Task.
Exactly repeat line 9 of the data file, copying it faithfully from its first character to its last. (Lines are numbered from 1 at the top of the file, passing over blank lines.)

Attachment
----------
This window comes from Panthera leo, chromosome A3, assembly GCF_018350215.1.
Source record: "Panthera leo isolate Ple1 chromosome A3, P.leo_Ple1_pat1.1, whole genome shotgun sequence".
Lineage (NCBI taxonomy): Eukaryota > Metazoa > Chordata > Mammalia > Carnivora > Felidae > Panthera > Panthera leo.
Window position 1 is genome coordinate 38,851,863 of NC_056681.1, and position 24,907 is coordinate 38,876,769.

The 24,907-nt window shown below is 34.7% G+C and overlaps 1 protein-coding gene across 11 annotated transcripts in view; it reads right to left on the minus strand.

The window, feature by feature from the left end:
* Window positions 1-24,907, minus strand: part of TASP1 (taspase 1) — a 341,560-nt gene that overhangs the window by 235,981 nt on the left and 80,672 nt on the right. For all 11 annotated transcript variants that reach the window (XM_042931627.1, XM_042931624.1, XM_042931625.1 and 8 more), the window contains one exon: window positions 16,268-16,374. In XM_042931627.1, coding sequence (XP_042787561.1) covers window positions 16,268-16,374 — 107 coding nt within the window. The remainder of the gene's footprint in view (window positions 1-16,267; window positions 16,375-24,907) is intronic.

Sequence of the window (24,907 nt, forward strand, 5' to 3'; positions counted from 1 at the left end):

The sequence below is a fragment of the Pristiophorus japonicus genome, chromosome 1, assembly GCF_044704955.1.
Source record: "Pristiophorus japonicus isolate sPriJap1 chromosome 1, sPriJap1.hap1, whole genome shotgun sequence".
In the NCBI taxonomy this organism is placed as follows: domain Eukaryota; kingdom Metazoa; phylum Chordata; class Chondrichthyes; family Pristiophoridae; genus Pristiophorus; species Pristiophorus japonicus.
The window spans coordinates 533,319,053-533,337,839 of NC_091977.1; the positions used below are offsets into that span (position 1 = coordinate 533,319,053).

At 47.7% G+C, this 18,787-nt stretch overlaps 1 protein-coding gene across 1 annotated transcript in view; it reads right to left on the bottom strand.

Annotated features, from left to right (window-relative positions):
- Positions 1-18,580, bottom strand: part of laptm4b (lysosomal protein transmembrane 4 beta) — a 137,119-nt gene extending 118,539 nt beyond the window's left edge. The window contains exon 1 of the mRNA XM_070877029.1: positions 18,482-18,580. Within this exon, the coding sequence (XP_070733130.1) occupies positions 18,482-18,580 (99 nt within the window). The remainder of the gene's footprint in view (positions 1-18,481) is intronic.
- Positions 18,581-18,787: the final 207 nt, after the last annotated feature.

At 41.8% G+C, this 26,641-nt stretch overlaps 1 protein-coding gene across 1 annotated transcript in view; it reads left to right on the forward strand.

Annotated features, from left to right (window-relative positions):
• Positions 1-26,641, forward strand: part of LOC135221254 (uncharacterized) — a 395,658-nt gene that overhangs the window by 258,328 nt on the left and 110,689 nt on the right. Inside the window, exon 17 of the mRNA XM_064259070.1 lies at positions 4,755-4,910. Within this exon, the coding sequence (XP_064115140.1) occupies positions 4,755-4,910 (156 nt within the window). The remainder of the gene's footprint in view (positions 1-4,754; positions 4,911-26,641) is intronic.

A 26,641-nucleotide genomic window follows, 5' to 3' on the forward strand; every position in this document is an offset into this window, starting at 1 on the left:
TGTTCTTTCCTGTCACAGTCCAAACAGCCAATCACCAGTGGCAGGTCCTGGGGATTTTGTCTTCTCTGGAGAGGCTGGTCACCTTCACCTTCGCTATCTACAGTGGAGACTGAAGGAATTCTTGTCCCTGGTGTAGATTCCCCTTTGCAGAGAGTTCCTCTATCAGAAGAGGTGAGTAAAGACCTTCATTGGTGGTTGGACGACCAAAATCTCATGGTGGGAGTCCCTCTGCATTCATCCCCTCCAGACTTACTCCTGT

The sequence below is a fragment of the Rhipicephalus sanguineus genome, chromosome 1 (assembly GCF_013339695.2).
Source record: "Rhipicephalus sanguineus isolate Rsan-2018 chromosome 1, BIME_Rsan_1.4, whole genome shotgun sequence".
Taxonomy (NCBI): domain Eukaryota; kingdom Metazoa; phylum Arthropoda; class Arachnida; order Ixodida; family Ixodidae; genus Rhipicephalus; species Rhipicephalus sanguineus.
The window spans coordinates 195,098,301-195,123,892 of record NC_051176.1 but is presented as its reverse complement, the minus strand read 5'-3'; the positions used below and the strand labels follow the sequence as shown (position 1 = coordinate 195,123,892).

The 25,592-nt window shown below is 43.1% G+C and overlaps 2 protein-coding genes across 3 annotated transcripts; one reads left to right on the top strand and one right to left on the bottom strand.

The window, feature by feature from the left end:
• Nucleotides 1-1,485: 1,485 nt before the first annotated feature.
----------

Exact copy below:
The sequence below is a fragment of the Pristiophorus japonicus genome, chromosome 1, assembly GCF_044704955.1.